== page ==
My reflections and musings on the struggle to leave a Christ-shaped impression on the world of law and public policy.


Thursday, February 28, 2013

A Battle

For the past several weeks, I have been in intense preparations for oral argument at the Ohio Supreme Court.  The Rutherford Institute represents John Freshwater, the 21-year science teacher who was fired for discussing the gaps in evolutionary theory with his students and for having a Bible on his desk. 

This is a case about censorship and religious hostility:  two things that have no place in an American classroom.

If you're so inclined, you can watch the proceeding at the Ohio Supreme Court by clicking  here.

I'm still in the recovery process, but I'll post more on this soon.

Tuesday, February 5, 2013

An Arrow

Sunday night as I was praying for Nathan and tucking him into bed, it struck me that there is an unresolvable tension between living for this world and living for the Kingdom.  My realization may have been triggered by Pastor O'Dowd's sermon Sunday morning, which focused, in part, on living out Kingdom values.

My nightly prayer for my kids always involves asking God to use them to build His Kingdom.  Whenever I pray this, there is always a nagging thought in the back of my mind:  What if God wants to "use" them in a way that is...well...dangerous?

And that brings the issue to the fore.  Am I living more for my comfort, pleasure and peace in this world, or am I living as a disciple of One whose end was the cross? 

It is so easy, so natural to get caught up in our daily to-do lists that we simply lose a heavenly perspective.  I believe that unless we consciously battle this tendency, our focus will become fixed upon what we will make for dinner, how we will earn the next promotion, what kind of car we will buy, which sports our children will play, what we will wear to the next social engagement, where we will go for our next vacation, and on and on.  This stuff becomes our life, and God's Kingdom remains a very nice, yet abstract idea that enjoys our full mental assent but commands none of our actual energy or time.

If we really believe what we say we believe, wouldn't a life lived out to the end in this way be something of a failure?

The sheer verbalization of this thought frightens me.  I do want a peaceful, comfortable life.  But I pray that it will be my desire to be an arrow that is not simply carried about safely in a quiver, but is shot into the battle by a worthy and loving Master.

Am I a soldier of the cross,
A follower of the Lamb,
And shall I fear to own His cause,
Or blush to speak His Name?

Must I be carried to the skies
On flowery beds of ease,
While others fought to win the prize,
And sailed through bloody seas?

Are there no foes for me to face?
Must I not stem the flood?
Is this vile world a friend to grace,
To help me on to God?

Sure I must fight if I would reign;
Increase my courage, Lord.
I’ll bear the toil, endure the pain,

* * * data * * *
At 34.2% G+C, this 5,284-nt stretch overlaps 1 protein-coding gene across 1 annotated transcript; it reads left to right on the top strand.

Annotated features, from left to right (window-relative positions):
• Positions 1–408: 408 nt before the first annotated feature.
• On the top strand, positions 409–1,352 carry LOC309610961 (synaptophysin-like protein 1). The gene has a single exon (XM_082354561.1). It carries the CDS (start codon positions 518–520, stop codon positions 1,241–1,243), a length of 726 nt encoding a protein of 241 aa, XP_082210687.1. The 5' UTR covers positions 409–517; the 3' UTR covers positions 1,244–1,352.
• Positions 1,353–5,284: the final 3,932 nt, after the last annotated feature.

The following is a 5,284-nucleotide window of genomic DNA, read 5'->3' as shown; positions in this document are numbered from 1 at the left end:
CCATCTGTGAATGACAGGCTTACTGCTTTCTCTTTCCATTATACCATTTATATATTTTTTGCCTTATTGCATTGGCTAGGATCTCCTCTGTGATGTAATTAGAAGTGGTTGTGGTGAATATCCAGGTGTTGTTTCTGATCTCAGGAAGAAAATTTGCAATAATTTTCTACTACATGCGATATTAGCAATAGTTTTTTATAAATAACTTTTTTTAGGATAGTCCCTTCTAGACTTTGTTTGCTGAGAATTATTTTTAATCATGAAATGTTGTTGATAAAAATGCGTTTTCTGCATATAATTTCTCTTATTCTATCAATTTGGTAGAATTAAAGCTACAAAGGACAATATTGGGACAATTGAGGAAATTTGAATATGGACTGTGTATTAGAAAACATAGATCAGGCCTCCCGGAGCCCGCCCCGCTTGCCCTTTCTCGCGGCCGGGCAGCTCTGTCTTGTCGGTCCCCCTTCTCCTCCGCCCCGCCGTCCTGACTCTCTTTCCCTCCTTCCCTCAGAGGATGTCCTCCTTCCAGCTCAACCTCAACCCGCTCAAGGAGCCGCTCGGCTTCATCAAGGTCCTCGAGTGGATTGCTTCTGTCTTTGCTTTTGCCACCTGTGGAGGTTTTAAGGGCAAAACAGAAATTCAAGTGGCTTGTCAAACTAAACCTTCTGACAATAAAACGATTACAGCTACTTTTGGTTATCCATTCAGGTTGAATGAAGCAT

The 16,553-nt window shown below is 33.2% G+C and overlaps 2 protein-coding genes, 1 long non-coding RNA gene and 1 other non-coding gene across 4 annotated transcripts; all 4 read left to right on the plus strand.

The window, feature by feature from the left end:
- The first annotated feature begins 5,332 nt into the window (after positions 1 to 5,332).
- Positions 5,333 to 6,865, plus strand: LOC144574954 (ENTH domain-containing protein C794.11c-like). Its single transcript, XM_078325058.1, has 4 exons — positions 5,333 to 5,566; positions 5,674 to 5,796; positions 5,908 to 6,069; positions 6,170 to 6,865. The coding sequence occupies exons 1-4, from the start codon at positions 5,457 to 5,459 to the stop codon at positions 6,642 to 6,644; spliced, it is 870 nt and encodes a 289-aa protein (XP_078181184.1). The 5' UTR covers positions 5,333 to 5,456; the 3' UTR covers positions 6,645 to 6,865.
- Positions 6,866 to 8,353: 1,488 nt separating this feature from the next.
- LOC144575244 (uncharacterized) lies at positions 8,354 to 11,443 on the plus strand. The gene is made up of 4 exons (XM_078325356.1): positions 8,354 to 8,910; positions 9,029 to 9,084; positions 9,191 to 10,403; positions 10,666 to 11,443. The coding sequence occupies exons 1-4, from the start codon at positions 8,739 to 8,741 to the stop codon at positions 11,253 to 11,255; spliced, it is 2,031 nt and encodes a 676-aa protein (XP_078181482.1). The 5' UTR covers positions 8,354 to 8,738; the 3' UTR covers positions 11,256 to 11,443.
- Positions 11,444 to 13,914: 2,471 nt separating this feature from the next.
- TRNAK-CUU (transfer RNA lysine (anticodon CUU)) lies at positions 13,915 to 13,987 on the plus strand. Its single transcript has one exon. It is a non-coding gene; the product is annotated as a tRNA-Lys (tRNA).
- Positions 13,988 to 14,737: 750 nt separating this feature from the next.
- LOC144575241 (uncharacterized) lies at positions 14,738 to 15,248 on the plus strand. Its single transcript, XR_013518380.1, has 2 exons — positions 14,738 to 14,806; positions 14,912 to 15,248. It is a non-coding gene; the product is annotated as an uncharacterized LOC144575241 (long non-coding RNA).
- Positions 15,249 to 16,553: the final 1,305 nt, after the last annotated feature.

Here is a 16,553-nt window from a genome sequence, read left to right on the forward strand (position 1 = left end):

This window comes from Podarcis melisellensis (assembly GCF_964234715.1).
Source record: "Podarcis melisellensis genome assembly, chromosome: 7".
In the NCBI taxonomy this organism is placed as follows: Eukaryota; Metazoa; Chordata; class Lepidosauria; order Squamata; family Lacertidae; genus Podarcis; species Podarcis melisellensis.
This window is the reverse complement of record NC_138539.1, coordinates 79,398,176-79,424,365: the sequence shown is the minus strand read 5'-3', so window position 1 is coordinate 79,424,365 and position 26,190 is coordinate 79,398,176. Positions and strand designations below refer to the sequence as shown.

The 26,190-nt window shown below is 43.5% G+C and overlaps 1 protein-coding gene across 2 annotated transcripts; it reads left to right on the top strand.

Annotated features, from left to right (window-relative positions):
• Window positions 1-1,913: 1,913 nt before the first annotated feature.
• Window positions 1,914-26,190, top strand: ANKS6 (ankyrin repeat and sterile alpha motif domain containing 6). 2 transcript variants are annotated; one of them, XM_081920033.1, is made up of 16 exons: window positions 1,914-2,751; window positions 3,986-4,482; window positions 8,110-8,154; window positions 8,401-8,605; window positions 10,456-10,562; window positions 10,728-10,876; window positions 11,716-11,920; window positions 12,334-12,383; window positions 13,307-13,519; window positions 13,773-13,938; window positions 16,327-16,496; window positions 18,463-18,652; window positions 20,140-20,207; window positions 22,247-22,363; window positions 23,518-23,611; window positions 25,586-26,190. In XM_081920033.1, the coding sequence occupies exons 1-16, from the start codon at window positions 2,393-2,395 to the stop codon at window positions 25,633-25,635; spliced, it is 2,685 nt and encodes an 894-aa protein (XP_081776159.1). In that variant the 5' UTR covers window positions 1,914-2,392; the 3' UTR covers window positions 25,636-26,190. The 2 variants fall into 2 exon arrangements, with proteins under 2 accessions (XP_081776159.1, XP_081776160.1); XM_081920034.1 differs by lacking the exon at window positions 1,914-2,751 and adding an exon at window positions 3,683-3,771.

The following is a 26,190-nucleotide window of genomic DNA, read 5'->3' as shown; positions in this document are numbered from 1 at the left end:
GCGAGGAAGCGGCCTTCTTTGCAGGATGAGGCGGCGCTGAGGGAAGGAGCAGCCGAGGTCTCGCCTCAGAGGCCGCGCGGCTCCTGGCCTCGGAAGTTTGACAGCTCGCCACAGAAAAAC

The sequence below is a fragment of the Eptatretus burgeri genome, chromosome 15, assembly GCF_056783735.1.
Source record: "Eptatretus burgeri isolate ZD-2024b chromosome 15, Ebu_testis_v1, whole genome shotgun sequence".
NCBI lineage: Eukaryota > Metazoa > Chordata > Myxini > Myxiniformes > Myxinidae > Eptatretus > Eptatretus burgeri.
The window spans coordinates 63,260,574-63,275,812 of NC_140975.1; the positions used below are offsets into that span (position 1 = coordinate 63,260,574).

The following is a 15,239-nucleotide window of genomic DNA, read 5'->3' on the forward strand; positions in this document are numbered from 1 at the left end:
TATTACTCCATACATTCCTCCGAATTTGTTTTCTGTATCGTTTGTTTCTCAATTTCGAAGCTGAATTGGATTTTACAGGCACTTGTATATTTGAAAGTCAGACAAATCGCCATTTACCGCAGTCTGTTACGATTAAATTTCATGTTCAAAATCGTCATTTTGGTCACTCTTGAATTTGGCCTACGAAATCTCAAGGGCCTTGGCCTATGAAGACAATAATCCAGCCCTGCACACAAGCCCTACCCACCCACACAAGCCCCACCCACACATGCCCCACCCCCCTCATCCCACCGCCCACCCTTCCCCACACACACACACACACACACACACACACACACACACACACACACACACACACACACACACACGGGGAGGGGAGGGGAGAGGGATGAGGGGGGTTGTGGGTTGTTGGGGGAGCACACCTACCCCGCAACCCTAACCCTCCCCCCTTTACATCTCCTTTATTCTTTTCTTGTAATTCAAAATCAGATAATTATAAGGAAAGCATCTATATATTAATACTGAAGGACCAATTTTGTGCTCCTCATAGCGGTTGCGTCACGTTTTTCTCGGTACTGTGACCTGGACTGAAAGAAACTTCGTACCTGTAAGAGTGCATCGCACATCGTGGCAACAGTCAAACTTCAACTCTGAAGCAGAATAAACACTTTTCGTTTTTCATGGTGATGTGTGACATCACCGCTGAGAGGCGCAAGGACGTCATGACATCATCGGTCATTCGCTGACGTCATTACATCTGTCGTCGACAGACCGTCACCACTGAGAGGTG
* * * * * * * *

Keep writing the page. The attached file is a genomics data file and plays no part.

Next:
Supported by Thy Word.

Thy saints in all this glorious war
Shall conquer, though they die;
They see the triumph from afar,
By faith’s discerning eye.

When that illustrious day shall rise,
And all Thy armies shine
In robes of victory through the skies,
The glory shall be Thine.

       --Isaac Watts

Friday, February 1, 2013

5 Minutes a Day - Day 13

Day 13 - February 1 - Attorney General Ken Cuccinelli

Thank you, again, for coming with me on this "5 Minutes a Day" Campaign.  As promised, today is our last e-mail.  But I hope and pray that it will not be the last day of your allowing God to use you in carrying His banner of Truth and Justice into the public square.

Did you notice that you didn't hear much about pro-life legislation in Virginia this year?  Unfortunately, that was no accident.  While two pro-life bills were presented this year (both of which died in Committee), the sad fact is that there was some "agreement" in Richmond that this session was a time to back off and "play defense."  House Bill 1, of course, remained buried in the Committee from last year.  My hope is that our efforts will remind key legislators that Virginians who care deeply about the cause of life have not gone away.  I hope that this will figure into their plans for legislation next session.

Please continue to check back in with the blog periodically.  I don't post every day, but will try to do so a few times each week. 

Attorney General Cuccinelli has been a great friend to the cause of life.  When Governor McDonnell chose to shy away from House Bill 1 because it became the center of media scoffing, Cuccinelli stood firm, publicly appearing at two separate events to dispel the doubts the Governor had raised about the measure's constitutionality.  Let's take a moment to thank and encourage our Attorney General:

Dear Attorney General Cuccinelli:

Thank you for your willingness to use your office to stand for the sanctity of human life in our Commonwealth. It is important to me and my family that the laws of Virginia recognize that human life begins at conception, and that every human being—from conception until natural death—has basic human rights. I am aware that there are many Republican politicians who would prefer to ignore this issue, but because it is a human rights issue, it cannot be ignored. I am praying specifically for you today, that God would continue to give you great courage to stand for the cause of life. Thank you.


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Please pray for Ken Cuccinelli.